HIV Tests & How They Help

Itacoalition.org promotes hope for people diagnosed as HIV positive and offers guidance on all aspects of HIV. One of the important functions of taking HIV tests is to check your body’s immunity. Compared to the days when the HIV strain was first discovered, medical researchers have since come a long way in terms of containing the infection, its spread among people, and formulating medication for people living with this disease. The manifestation of this life-threatening virus is such that patients are usually unaware that may be HIV positive. It is a silent killer where common ailments like the flu and cold occur as a sign of low immunity but is not considered as a serious health condition for the affected person. There are many tests available in the market today that can detect if a person is HIV positive or not. Taking these tests at regular intervals can help determine a person’s vulnerability to the disease. Browse further to learn about the most effective HIV screening kits available today.

Top HIV Screening Tests

HIV screening tests are generally taken in two phases. The first test is done to determine if the person has the required level of antibodies or white blood cells in the blood. The HIV antibody test screens for antibodies that your body generates to fight against the virus. The presence of antibodies that your body creates to target the HIV strain indicate that you may be HIV positive. A follow-up check is required to confirm the presence of HIV. Follow-up HIV tests include antibody differentiation test to distinguish HIV-1 from HIV-2, the nucleic acid test that looks directly for the virus, and the western blot test that detects antibodies. Some tests give the results in a few hours itself, but other tests take a few weeks to confirm if a person is HIV positive or negative.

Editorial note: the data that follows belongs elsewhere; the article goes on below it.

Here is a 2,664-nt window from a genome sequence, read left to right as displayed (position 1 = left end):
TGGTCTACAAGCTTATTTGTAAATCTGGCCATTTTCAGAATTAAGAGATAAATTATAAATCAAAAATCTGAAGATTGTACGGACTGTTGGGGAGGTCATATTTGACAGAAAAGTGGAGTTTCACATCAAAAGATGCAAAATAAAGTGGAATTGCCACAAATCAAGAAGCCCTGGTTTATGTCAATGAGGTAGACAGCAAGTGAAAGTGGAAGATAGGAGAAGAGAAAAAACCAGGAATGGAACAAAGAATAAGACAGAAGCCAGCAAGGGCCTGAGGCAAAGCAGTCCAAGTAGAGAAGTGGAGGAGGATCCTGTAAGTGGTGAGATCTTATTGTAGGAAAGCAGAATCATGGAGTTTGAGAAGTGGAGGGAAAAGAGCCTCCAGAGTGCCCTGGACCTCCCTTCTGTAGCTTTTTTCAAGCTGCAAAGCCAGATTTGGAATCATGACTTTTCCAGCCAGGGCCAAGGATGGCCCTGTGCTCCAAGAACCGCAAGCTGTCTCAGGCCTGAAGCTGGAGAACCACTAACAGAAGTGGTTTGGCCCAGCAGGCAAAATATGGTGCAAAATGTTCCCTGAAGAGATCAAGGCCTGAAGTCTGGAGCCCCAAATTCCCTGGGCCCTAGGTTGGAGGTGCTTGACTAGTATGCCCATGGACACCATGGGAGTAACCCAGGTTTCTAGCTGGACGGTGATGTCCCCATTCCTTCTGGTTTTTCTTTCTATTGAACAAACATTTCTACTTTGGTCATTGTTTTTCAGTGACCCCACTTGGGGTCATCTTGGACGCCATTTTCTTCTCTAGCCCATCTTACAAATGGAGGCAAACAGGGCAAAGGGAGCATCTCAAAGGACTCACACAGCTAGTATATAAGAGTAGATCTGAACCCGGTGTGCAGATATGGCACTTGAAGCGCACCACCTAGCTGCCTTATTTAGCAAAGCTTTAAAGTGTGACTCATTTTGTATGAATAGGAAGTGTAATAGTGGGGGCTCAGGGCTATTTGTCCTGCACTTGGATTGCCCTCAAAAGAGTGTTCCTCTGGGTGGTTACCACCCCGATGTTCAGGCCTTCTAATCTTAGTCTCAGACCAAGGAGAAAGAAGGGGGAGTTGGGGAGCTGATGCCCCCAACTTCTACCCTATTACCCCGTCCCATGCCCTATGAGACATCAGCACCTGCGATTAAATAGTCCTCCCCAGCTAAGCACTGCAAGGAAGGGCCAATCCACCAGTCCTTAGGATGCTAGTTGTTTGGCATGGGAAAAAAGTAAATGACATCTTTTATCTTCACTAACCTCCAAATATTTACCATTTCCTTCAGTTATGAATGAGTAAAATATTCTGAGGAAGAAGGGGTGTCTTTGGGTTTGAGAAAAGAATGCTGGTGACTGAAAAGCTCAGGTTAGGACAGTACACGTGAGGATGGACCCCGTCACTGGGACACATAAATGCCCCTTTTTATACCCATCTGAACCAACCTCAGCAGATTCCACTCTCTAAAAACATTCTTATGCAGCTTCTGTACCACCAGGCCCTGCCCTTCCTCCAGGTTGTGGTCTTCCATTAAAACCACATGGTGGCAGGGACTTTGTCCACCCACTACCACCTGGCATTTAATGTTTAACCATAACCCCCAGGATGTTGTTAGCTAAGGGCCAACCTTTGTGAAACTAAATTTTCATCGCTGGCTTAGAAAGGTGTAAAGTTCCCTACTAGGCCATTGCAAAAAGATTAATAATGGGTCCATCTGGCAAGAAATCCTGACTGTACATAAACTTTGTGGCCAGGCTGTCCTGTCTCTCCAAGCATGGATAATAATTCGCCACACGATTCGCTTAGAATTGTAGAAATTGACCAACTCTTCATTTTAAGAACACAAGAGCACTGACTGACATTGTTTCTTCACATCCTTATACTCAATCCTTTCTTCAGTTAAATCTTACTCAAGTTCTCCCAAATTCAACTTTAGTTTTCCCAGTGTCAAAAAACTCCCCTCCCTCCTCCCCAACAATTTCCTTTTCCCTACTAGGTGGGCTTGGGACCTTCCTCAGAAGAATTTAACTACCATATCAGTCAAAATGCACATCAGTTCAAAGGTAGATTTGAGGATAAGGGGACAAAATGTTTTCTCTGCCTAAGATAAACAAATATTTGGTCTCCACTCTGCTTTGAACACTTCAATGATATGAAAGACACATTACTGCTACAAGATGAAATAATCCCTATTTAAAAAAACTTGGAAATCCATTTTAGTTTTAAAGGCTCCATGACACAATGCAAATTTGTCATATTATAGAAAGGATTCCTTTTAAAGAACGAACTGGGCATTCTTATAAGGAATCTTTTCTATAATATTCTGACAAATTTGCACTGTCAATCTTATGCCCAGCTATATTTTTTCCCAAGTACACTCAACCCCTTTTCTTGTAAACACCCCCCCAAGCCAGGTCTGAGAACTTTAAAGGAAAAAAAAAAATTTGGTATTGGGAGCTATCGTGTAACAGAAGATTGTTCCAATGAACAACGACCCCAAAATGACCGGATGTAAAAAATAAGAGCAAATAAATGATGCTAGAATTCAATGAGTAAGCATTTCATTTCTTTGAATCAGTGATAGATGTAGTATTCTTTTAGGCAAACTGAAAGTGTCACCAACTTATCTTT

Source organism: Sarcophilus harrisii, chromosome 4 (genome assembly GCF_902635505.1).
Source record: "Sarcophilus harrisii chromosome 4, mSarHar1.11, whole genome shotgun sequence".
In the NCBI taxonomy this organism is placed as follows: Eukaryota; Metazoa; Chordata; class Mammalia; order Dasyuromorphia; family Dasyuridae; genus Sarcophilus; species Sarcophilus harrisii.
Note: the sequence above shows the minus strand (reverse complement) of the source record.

Who Should Test For HIV

HIV testing is recommended for every individual. There are some factors that increase the risk of contracting HIV so it is advisable for the following people to get tested:

  • Pregnant women as they transfer the virus directly to the fetus
  • Having unprotected sex with multiple partners
  • Someone who has hepatitis or tuberculosis
  • People with other STDs

One should consult medical professionals to learn about all the risks associated with contracting HIV and the consequences of being HIV positive.